The Quebec-based North American League (known as the Ligue Nord-Americaine de Hockey or LNAH) has gained a well-deserved reputation over the years as a place where goons go to ply their trade. The league’s fighting leader is a guy by the name of David Lacroix, who has 33 fights in 27 games. That’s more fighting majors than any NHL team has this season. Members of the Laval Predateurs have fought 136 times so far this season, which is almost as many times as the top five teams in the NHL combined. A total of 262 players have played at least one game and almost half of them (126) have been in at least one fight.
Stephane Boileau is not one of those players. The captain of the (get ready for this) Bilizzard Cloutier Nord-Sud Trois-Rivieres is not only the sixth in scoring this season, but he hasn’t been in a single fight in four years of playing in the league. Boileau is completing his fourth year of medicine at the University of Sherbrooke and is preparing for two years of residency before becoming a family and emergency doctor. Read more
If the supreme boss of an NHL team tells his son – who had been the team’s leading scorer – he’s no longer good enough to make the club, how could the son possibly outwit his dad and get back on the squad?
This curious generational battle – won by the son – involved one of the NHL’s foremost powerbrokers, New York Rangers GM-president Lester ‘The Silver Fox’ Patrick, who demanded his oldest son, Lynn, a Hall of Fame left winger, not return to the Blueshirts lineup in October 1945 at the age of 33. Read more
COLUMBUS – Your trusty correspondent has a new favorite player and his name is John Tavares. Any player who can make a contribution to the kids’ education funds, or to the post All-Star Game beer fund, is worthy of my admiration.
My keen eye for talent conspired with Tavares’ brilliant scoring skill to win me a cool $360 (in inflated U.S. funds, no less!) in the Professional Hockey Writers’ Association All-Star Game pool. Ryan Johansen may have left with a new car, but yours truly probably has enough money to buy a couple of tires. Read more
You couldn’t make this up. An American-born National League baseball umpire coaches the Chicago Black Hawks in the 1937-38 season. His club finishes dreadfully under .500, yet manages to make the playoffs. His goalie is injured the day of Game 1. A replacement is reputedly found in a Toronto tavern. He beats the heavily favored Maple Leafs and then is suspended by the league. Eventually, the Hawks win the championship, but Lord Stanley’s Cup isn’t even around for the players to haul around the rink.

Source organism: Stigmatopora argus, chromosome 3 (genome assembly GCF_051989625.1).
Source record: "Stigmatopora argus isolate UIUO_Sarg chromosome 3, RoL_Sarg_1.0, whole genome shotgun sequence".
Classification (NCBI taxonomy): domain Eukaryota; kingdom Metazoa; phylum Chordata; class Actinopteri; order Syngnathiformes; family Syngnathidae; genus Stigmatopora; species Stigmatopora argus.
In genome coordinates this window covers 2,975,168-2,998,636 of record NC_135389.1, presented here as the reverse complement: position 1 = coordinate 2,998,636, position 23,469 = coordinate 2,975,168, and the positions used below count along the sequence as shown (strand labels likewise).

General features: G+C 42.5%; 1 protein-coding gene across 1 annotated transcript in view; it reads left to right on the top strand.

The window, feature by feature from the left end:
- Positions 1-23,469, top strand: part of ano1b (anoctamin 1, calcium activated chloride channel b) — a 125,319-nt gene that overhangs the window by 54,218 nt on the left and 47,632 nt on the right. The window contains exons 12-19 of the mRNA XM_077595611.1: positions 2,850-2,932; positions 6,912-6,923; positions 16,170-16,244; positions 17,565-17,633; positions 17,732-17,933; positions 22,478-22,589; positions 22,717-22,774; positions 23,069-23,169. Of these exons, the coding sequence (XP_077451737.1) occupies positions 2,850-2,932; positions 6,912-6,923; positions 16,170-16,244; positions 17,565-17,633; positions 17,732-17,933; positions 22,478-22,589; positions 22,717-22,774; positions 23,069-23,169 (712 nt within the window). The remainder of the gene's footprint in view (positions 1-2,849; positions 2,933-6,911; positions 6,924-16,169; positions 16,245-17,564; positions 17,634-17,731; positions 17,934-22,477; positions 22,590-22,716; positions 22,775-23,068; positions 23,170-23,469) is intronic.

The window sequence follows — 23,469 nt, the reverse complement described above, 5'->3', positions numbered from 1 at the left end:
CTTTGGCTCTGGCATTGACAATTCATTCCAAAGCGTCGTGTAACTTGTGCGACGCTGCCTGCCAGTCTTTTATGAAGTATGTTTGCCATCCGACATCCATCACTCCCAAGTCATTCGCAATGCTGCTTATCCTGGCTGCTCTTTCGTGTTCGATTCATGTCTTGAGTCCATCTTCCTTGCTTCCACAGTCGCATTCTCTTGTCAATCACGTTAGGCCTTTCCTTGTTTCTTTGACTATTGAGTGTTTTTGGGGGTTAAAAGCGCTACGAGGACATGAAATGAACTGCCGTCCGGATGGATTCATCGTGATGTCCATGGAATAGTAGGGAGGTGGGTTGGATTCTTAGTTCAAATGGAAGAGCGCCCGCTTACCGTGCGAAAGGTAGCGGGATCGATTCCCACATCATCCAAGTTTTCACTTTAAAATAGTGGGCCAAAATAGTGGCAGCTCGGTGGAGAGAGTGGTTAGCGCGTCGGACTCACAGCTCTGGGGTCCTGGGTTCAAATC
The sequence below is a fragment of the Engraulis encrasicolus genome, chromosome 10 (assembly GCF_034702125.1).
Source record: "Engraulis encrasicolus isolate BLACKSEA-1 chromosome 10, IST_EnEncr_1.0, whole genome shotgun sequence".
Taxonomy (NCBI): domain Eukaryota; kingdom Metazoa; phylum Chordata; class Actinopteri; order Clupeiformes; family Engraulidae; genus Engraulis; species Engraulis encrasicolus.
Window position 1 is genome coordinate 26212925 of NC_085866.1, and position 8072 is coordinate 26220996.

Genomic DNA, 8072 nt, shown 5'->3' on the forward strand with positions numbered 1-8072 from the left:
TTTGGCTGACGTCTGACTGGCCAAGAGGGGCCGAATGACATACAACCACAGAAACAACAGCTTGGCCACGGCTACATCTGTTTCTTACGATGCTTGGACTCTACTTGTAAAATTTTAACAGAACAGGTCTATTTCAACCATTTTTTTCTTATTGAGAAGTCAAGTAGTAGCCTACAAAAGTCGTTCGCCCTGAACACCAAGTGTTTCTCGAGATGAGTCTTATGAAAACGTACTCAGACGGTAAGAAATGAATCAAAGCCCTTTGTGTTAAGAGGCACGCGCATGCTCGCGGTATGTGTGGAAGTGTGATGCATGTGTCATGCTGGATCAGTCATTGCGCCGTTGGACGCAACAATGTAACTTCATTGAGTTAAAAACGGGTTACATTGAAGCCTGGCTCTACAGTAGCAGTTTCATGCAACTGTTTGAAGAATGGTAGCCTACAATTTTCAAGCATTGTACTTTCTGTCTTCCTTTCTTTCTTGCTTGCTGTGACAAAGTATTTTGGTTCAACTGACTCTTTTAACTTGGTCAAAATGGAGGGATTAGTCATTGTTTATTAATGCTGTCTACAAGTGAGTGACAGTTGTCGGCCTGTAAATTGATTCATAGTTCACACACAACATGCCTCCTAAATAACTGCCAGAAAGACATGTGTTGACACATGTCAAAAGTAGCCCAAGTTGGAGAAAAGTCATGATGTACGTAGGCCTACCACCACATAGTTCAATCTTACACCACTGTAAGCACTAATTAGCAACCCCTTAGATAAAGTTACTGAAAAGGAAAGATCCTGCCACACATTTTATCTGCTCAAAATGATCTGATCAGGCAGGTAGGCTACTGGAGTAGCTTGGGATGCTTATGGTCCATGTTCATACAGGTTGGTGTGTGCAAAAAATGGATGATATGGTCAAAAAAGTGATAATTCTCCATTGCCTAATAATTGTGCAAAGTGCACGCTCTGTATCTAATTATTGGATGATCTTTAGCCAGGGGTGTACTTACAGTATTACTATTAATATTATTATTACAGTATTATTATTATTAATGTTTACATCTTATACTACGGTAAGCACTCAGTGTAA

Go figure. Read more
It never happened before, nor has it happened since. And it very likely never will happen again.
Coached by Clarence ‘Hap’ Day, the 1941-42 Toronto Maple Leafs remain the only team to overcome a 3-0 deficit in the Stanley Cup final. They accomplished that feat because Day went totally against the coaching grain, and then some. Read more
There are all kinds of doctors. You can start with medical doctors, shrinks and those who live in ivory towers, otherwise known as PhDs. In the NHL there have been two distinct species of docs: the ones who tend to wounds and the one who skated for the Chicago Black Hawks.
Elwyn ‘Doc’ Romnes, out of White Bear Lake, Minn., was a slick center who just hated his given name but loved being called ‘Doc’ – a moniker he got because he carried his skates in a physician’s case, of all places. Read more
No other goaltender in NHL history can lay claim to a record number of saves on the ice and then produce one of the most extraordinary saves of all-time at sea.
Sam LoPresti made his big-league saves for the Chicago Black Hawks and his even harder-to-believe save for the U.S. Navy. First, let’s start with the ice part of this saga that truly strains credulity. Read more
Everything about the New York Americans was bizarre, from the club’s oddly illegitimate birth to its remarkable involvement in the longest hockey game ever played in the Big Apple.
Let’s start with the fact that the Star-Spangled skaters arrived on Broadway in the fall of 1925 because of an illegal players strike in Canada the previous spring. Angry because they were denied a post-season bonus, the Hamilton Tigers refused to show up for the playoffs. NHL president Frank Calder suspended the strikers and then helped move the Tigers into just-completed Madison Square Garden. Just like that, the Tigers became the New York Americans. Meanwhile, the shadowy, behind-the-scenes enabler happened to be one of the most notorious gangsters of the Roarin’ 20s.